Most book groups have a story about things getting out of hand. One meeting that promised ‘casual snacks’, descended into a veritable Come Dine With Me of brutal snack-upmanship that reached its nadir when a host proudly uncovered three types of artisan bread and a dozen expensive cheeses. Another group discovered that one member hadn’t actually read any of the books, watching the film adaptations instead (she was caught out because, instead of reading Les Liaisons Dangereuses like everyone else, she viewed Cruel Intentions – a modern take – on Netflix).
There’s evidence that book groups can do a lot of good, rehabilitating former convicts and improving literacy in countries such as Afghanistan. They’re a great idea in principle. In practice, however, they are often too full of clashing personalities to succeed. There’s the member who likes to dominate the discussion, the one who would rather gossip, the one who comes in with a firm line on the book and gets angry when anybody disagrees. As the writer Nikki Walsh once pointed out, ‘these women are at different life stages so, while one wants to talk about labour pains, another wants to lament the lack of men worth dating. Then there’s the needy book club bore, who treats it like a free therapy session and tries to hog the floor with tales of her failing marriage or incompetent boss.’
The problem, clearly, is a lack of rules. Book groups are supposed to be informal and fun, but that means that they’re also open to interpretation. In America a small cottage industry of paid book group facilitators has sprung up to combat this. These usually take the form of women, often retired academics, who pick the books and structure the discussions, and charge around £400 a meeting for the privilege.
Perhaps the root cause of most disruptions is the books themselves. They are private, precious, highly individual things, made up of dozens of elements that have to exactly align in order for you to enjoy them. This is why vouchers exist, because if everyone just gave each other books based on their own taste, the world would crumble under the weight of unread copies. And so to organise an entire social life based around books that someone else is forcing you to read is, frankly, a fool’s errand.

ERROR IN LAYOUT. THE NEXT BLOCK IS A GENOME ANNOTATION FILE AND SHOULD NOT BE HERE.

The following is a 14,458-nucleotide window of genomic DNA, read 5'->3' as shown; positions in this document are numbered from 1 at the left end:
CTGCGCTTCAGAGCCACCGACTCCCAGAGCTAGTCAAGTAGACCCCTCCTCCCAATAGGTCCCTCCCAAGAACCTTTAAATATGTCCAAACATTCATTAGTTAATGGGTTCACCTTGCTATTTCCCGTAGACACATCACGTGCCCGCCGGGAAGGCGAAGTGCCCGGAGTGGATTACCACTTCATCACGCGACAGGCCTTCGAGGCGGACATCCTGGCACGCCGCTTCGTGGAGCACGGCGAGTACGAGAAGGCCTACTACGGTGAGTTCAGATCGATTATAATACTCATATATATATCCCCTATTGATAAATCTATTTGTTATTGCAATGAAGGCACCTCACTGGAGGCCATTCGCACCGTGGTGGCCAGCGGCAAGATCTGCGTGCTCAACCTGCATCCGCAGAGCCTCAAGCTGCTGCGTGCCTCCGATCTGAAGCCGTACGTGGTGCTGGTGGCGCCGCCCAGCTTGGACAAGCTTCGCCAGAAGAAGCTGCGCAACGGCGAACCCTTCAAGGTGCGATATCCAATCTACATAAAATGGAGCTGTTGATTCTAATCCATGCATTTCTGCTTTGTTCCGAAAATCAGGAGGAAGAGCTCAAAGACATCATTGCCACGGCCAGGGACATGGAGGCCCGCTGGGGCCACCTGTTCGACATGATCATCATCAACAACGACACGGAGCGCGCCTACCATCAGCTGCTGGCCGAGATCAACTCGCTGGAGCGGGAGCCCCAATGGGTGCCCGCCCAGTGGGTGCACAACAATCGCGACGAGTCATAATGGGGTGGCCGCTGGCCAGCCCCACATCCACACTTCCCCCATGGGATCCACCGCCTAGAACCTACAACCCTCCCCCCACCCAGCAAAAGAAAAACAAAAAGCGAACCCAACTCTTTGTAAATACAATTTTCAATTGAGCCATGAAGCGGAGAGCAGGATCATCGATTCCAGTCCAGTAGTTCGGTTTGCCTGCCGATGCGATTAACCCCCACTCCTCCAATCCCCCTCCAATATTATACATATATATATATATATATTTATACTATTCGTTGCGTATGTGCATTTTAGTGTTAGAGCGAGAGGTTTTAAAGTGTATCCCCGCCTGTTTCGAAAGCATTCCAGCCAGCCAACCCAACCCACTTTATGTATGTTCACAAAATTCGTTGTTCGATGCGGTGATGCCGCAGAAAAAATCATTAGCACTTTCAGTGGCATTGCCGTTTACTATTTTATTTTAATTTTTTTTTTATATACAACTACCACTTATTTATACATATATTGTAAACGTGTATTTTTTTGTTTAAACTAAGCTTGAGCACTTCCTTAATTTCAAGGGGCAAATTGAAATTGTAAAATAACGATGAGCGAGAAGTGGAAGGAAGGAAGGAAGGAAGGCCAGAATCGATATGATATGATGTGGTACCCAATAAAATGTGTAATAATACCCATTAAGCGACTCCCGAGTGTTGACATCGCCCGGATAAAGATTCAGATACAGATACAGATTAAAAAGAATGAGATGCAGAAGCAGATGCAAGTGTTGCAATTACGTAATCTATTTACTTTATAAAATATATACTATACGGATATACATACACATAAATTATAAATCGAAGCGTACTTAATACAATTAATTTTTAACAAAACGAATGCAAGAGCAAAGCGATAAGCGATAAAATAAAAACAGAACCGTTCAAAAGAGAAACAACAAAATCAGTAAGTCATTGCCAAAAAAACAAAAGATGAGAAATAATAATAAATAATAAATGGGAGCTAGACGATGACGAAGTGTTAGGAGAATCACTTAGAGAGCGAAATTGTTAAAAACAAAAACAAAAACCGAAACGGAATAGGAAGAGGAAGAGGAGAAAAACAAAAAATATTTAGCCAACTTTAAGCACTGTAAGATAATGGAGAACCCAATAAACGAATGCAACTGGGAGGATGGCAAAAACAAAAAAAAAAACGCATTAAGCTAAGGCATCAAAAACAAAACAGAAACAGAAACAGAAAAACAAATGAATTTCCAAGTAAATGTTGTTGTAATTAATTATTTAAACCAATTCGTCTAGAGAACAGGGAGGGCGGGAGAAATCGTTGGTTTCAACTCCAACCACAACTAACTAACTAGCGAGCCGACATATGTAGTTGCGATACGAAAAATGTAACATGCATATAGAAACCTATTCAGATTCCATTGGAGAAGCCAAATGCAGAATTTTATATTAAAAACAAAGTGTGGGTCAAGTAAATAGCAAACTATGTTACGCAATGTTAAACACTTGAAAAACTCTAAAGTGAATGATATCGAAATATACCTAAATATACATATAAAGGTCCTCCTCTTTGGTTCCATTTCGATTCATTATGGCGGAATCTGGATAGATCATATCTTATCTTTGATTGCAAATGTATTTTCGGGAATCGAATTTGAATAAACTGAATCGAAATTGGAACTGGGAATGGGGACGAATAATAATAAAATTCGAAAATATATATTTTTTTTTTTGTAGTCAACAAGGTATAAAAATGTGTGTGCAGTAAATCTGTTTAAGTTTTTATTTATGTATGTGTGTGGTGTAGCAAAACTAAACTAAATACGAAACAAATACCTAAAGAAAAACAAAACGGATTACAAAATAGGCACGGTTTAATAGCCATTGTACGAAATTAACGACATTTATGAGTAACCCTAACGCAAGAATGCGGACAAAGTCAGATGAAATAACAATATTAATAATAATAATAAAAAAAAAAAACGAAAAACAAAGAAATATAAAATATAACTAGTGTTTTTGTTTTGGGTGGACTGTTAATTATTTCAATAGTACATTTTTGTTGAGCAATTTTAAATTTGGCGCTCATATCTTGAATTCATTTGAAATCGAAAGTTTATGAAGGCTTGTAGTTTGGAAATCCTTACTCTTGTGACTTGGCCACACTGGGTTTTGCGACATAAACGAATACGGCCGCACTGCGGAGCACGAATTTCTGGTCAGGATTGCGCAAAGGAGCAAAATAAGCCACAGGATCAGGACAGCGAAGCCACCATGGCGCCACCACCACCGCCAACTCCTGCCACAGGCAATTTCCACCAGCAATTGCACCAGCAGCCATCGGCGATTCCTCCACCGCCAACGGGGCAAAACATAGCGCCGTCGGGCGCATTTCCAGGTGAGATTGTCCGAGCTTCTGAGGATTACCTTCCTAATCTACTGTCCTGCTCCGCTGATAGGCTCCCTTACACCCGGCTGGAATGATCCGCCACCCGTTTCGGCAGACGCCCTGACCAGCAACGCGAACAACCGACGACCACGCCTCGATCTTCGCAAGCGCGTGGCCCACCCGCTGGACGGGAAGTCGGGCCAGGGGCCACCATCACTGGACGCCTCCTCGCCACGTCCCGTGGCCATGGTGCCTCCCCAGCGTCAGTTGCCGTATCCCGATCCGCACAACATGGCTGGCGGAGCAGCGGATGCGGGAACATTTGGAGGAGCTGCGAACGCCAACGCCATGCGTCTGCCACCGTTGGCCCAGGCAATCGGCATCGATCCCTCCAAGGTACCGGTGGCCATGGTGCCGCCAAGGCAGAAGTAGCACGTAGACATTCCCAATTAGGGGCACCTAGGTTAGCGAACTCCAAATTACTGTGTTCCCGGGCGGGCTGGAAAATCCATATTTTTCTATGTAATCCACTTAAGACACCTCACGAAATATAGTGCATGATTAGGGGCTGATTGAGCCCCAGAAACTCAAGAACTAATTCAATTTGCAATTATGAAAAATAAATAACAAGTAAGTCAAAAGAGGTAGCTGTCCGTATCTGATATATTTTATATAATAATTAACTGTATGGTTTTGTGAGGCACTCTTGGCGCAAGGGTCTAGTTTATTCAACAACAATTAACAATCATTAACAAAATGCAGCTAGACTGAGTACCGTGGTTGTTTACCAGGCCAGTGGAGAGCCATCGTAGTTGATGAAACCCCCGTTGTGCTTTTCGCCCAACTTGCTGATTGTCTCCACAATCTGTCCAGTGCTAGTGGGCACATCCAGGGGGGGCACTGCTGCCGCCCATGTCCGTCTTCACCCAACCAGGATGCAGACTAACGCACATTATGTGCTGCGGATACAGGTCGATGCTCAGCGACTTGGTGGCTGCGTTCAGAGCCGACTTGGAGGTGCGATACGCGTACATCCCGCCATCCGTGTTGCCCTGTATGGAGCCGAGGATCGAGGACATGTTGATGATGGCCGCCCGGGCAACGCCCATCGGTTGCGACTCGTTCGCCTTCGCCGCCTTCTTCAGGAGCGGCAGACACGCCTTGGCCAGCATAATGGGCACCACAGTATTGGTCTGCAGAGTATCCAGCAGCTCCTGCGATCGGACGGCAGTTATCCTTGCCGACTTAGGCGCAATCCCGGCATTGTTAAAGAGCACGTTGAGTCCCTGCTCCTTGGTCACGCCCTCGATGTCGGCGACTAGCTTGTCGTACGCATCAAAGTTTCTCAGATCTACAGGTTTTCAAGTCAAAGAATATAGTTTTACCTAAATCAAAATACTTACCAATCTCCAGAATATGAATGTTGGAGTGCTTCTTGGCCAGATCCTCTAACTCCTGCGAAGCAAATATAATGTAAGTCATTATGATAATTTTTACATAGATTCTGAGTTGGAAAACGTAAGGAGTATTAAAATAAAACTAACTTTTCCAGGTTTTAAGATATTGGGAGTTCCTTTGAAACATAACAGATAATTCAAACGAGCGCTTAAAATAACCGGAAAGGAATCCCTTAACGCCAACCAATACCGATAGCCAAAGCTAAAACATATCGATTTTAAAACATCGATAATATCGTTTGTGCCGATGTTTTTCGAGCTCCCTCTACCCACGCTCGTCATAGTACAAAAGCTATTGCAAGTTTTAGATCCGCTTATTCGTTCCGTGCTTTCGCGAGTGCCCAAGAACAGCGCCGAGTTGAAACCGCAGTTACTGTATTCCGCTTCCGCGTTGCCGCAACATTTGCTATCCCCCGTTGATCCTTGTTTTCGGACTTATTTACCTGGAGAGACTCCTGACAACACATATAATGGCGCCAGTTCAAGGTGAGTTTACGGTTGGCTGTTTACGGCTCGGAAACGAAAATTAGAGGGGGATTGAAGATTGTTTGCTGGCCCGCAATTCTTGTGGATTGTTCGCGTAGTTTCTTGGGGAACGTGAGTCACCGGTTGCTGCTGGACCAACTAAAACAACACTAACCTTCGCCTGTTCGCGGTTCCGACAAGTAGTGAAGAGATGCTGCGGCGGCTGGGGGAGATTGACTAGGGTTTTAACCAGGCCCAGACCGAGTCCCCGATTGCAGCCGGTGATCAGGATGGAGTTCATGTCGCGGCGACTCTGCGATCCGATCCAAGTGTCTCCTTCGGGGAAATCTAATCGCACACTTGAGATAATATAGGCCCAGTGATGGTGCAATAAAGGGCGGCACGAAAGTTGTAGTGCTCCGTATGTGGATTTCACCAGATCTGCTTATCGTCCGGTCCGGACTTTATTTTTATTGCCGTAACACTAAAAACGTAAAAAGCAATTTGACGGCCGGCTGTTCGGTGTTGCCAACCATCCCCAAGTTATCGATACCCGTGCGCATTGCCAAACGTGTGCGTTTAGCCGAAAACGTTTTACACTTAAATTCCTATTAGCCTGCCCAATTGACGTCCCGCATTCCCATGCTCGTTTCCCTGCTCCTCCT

So many friends of mine have ducked out of book groups because they were sick of reading novels they either thought had no critical merit or were too abstractly intellectual. I know of one group that devised a way to try to appease both sides: a Guilty Pleasures night. ‘The idea was that we’d read blockbuster novels, cheesy reads or chick-lit hits that you’d be embarrassed to read in public, but discuss them as we would literature,’ she says. They devoured Rivals, Fifty Shades of Grey, The Thorn Birds and Danielle Steel books; if they wanted to enjoy them on their own merit, they could. If they wanted to mock them, they could do that, too. Miraculously, the group survived.
In fact, this might be the way to ensure success: relentless specificity. There are
groups about cookbooks, where people try the recipes, or ones where everyone reads the script of a play rather than a novel. There are walking book clubs, where discussions take place on hikes. Not all need to be a nightmare of booziness and competitive cheeses.
Speaking of which, I think I’ve found the one I want to join. Founded in 2012, the Silent Book Club in London follows this itinerary: ‘11-11.30am: people arrive, share what they’re reading. 11.30am-12.30pm: quiet reading time followed by optional socialising, or just keep reading.’ So, it’s a book club where you turn up, read anything you like in silence then go home. It sounds perfect.
Report by Stuart Heritage